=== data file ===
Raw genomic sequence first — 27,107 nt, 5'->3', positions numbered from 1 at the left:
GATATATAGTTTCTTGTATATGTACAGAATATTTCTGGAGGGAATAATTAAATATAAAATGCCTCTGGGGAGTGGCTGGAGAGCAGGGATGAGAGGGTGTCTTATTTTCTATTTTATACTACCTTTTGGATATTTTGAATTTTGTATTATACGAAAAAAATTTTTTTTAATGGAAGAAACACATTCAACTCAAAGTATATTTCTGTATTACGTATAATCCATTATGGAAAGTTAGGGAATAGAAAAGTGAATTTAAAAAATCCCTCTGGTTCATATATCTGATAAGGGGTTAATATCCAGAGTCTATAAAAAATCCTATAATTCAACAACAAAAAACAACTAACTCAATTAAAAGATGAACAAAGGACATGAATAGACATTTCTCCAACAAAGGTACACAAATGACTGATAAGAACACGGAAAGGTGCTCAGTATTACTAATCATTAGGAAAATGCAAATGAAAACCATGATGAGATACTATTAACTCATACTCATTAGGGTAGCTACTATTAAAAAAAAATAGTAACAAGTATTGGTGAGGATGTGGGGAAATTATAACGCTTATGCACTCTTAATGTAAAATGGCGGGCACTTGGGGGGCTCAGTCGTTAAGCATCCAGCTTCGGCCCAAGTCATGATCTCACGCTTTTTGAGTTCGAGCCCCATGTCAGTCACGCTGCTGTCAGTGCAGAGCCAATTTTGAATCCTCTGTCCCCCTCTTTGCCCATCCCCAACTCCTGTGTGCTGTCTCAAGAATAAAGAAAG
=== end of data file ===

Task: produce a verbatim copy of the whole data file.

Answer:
Raw genomic sequence first — 27,107 nt, 5'->3', positions numbered from 1 at the left:
GATATATAGTTTCTTGTATATGTACAGAATATTTCTGGAGGGAATAATTAAATATAAAATGCCTCTGGGGAGTGGCTGGAGAGCAGGGATGAGAGGGTGTCTTATTTTCTATTTTATACTACCTTTTGGATATTTTGAATTTTGTATTATACGAAAAAAATTTTTTTTAATGGAAGAAACACATTCAACTCAAAGTATATTTCTGTATTACGTATAATCCATTATGGAAAGTTAGGGAATAGAAAAGTGAATTTAAAAAATCCCTCTGGTTCATATATCTGATAAGGGGTTAATATCCAGAGTCTATAAAAAATCCTATAATTCAACAACAAAAAACAACTAACTCAATTAAAAGATGAACAAAGGACATGAATAGACATTTCTCCAACAAAGGTACACAAATGACTGATAAGAACACGGAAAGGTGCTCAGTATTACTAATCATTAGGAAAATGCAAATGAAAACCATGATGAGATACTATTAACTCATACTCATTAGGGTAGCTACTATTAAAAAAAAATAGTAACAAGTATTGGTGAGGATGTGGGGAAATTATAACGCTTATGCACTCTTAATGTAAAATGGCGGGCACTTGGGGGGCTCAGTCGTTAAGCATCCAGCTTCGGCCCAAGTCATGATCTCACGCTTTTTGAGTTCGAGCCCCATGTCAGTCACGCTGCTGTCAGTGCAGAGCCAATTTTGAATCCTCTGTCCCCCTCTTTGCCCATCCCCAACTCCTGTGTGCTGTCTCAAGAATAAAGAAAG